Bilingual children have more activity in areas associated with executive function, a set of mental abilities that includes problem-solving, shifting attention and other desirable cognitive traits, and the difference in their brain activity is evident as early as 11 months of age.
“Our results suggest that before they even start talking, babies raised in bilingual households are getting practice at tasks related to executive function,” said lead author Naja Ferjan Ramirez from University of Washington.
“This suggests that bilingualism shapes not only language development, but also cognitive development more generally,” Ramirez added in the paper published online in the journal Developmental Science.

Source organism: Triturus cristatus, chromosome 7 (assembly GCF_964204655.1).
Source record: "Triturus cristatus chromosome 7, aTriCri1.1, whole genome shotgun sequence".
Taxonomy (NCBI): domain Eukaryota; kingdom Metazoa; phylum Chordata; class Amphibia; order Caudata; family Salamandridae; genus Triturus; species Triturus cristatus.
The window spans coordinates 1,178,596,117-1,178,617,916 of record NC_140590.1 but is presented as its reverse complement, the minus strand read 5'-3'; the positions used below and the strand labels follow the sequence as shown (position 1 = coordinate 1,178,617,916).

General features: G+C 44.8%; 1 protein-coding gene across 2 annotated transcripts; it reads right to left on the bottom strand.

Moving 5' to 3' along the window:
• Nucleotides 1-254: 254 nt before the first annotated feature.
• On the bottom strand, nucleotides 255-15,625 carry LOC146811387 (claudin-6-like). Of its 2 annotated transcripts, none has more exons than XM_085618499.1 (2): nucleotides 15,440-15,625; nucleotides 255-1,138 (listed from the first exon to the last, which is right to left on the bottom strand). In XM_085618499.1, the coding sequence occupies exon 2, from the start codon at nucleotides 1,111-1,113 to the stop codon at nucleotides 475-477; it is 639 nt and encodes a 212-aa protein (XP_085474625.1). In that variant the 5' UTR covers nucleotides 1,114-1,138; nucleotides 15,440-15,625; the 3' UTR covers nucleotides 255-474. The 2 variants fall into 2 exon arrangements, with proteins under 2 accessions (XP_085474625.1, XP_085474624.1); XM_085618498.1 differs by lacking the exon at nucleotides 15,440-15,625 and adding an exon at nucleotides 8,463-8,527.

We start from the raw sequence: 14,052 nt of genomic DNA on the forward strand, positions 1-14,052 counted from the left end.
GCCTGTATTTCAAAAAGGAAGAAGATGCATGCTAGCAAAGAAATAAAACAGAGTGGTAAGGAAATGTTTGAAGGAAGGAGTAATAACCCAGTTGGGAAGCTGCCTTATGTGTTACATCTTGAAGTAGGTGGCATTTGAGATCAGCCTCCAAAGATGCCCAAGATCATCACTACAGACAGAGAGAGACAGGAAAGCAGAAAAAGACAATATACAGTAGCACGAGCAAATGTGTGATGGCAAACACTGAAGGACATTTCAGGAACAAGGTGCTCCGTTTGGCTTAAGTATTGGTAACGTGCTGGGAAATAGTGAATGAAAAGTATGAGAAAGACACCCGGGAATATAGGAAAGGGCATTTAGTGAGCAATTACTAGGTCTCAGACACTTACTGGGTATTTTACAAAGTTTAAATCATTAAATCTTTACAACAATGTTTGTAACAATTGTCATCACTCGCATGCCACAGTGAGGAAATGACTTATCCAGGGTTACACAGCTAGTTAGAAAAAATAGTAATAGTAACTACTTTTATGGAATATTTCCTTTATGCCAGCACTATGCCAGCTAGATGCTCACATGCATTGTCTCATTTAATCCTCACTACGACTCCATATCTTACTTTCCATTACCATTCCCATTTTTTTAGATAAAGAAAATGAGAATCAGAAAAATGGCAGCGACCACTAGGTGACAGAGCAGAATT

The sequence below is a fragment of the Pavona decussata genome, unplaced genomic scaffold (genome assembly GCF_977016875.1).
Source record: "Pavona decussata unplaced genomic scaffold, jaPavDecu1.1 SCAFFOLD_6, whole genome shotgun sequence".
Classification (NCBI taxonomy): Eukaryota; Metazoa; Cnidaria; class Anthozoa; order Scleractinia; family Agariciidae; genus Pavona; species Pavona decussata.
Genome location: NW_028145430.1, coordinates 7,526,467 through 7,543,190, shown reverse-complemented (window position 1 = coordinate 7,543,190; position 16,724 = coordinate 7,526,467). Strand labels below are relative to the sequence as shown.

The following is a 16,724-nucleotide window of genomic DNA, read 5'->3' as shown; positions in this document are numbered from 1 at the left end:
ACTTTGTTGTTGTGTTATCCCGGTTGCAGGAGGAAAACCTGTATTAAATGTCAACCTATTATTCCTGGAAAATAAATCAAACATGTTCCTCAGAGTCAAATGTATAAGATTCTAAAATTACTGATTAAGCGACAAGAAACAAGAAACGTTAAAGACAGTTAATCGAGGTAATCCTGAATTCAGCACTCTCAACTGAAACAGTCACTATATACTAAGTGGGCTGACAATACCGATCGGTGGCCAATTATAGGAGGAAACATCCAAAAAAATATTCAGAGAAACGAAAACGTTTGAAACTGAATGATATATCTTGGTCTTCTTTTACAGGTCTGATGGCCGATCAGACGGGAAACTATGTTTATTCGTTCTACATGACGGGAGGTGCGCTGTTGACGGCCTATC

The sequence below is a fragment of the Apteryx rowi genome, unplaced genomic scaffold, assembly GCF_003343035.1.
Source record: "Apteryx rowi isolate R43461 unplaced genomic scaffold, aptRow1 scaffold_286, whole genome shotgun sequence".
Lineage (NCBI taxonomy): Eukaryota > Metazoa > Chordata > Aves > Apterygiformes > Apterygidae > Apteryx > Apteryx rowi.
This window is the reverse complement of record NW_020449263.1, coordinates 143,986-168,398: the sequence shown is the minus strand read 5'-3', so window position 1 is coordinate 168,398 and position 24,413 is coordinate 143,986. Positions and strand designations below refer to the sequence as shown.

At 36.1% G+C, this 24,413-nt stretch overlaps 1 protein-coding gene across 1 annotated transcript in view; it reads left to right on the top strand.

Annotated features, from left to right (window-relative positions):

Brains of babies from bilingual families are more open to learning new language sounds, compared with babies from monolingual families.
The team used magnetoencephalography (MEG), which measures magnetic changes given off by active nerve cells.
They compared the brain responses to the language sounds of 16 11-month-old babies — eight from English-only households and eight from Spanish-English households.